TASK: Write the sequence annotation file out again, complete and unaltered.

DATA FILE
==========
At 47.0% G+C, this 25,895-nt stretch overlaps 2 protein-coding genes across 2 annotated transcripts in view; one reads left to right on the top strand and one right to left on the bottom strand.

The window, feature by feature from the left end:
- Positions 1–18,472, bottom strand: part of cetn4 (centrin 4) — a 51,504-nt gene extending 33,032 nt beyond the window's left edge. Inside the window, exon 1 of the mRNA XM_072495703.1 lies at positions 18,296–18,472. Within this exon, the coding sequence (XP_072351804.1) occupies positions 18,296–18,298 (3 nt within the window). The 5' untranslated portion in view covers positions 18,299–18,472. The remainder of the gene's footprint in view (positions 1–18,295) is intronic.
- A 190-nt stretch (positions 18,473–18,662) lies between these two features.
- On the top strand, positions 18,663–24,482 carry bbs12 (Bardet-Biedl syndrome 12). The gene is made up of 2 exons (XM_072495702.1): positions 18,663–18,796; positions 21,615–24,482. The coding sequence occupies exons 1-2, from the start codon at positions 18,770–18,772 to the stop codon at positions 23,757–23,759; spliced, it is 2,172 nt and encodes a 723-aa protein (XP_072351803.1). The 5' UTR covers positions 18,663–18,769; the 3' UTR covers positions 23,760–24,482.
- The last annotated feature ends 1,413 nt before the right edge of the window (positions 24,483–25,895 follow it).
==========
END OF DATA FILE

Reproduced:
At 47.0% G+C, this 25,895-nt stretch overlaps 2 protein-coding genes across 2 annotated transcripts in view; one reads left to right on the top strand and one right to left on the bottom strand.

The window, feature by feature from the left end:
- Positions 1–18,472, bottom strand: part of cetn4 (centrin 4) — a 51,504-nt gene extending 33,032 nt beyond the window's left edge. Inside the window, exon 1 of the mRNA XM_072495703.1 lies at positions 18,296–18,472. Within this exon, the coding sequence (XP_072351804.1) occupies positions 18,296–18,298 (3 nt within the window). The 5' untranslated portion in view covers positions 18,299–18,472. The remainder of the gene's footprint in view (positions 1–18,295) is intronic.
- A 190-nt stretch (positions 18,473–18,662) lies between these two features.
- On the top strand, positions 18,663–24,482 carry bbs12 (Bardet-Biedl syndrome 12). The gene is made up of 2 exons (XM_072495702.1): positions 18,663–18,796; positions 21,615–24,482. The coding sequence occupies exons 1-2, from the start codon at positions 18,770–18,772 to the stop codon at positions 23,757–23,759; spliced, it is 2,172 nt and encodes a 723-aa protein (XP_072351803.1). The 5' UTR covers positions 18,663–18,769; the 3' UTR covers positions 23,760–24,482.
- The last annotated feature ends 1,413 nt before the right edge of the window (positions 24,483–25,895 follow it).